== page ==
I check the fluids and the reserve was low
Think good thoughts and the problem will turn out to be just low fluid in the clutch master cylinder. Start by filling it to the correct level, and see what happens. If there’s some improvement but it’s still not quite right, get some help and instructions for bleeding the system, and see if it shifts properly. You may find a repair manual at a library, or see if you can get instructions from someone at a parts store. If it does shift ok, then you lucked out: your problem is just the hydraulic system. That will be what you want to happen. Then begin checking the fluid level every day or two until you determine if it’s dropping rapidly or just a tiny amount. If it’s a very slow drop, you may be able to get by with simply topping off the MC when necessary, meanwhile keep careful watch for leaking fluid beneath the MC and from the clutch/transmission area where the slave cylinder is. If it’s leaking fast, you probably need to replace the master and / or slave, or ideally both, as @ok4450 wrote.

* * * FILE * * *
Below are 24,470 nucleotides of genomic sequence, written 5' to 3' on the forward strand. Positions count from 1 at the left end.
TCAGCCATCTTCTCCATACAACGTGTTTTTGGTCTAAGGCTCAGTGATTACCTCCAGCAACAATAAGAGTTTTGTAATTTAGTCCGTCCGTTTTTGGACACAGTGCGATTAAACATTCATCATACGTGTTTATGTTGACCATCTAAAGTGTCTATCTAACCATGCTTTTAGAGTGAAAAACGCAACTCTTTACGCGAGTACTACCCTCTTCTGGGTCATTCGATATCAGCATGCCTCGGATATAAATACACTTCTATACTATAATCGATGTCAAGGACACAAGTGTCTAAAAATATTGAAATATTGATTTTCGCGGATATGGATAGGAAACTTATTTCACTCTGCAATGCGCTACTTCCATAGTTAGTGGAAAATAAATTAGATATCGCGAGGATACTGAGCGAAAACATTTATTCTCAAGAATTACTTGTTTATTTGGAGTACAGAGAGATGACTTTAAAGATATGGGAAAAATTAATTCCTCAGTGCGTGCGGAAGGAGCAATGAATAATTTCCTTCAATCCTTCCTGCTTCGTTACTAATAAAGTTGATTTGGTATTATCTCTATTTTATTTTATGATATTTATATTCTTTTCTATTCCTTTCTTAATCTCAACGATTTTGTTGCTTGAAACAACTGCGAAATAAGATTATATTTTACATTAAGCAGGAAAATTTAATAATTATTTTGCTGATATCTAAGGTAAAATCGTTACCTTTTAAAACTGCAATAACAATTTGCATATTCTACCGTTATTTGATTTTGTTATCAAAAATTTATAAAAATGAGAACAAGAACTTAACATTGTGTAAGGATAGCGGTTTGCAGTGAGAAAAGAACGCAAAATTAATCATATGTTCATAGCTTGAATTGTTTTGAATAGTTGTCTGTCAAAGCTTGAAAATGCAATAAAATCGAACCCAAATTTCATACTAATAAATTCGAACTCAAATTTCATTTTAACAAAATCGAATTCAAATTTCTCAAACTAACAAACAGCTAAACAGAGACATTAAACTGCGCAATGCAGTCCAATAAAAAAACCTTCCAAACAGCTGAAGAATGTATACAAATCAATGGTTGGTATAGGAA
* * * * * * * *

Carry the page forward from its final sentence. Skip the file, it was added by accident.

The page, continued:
If it won’t shift properly after you fill the system and bleed it properly, then you bite the bullet and pay someone to replace the clutch. Get it towed if you can’t shift without grinding gears.
I had an old Nissan truck which had a very slow leak somewhere in the hydraulic system. Mind you, that 4cylinder truck was used to pull heavy loads uphill, including a trailer with chunks of concrete at least twice. Every now and then, the pedal surprised me by being soft, and shifting was a little dicey. All I did was fill the MC and pump the pedal and it would be fine for so long that I’d totally forget about it. This would happen every couple of years because I would never remember to check the fluid. I probably drove 75,000 miles with it like that, and maybe had to refill the MC three times, which might have cost me at most a grand total of 15 minutes. That’s all I ever did. I had to retire the loyal truck for other reasons. I hope you are equally fortunate.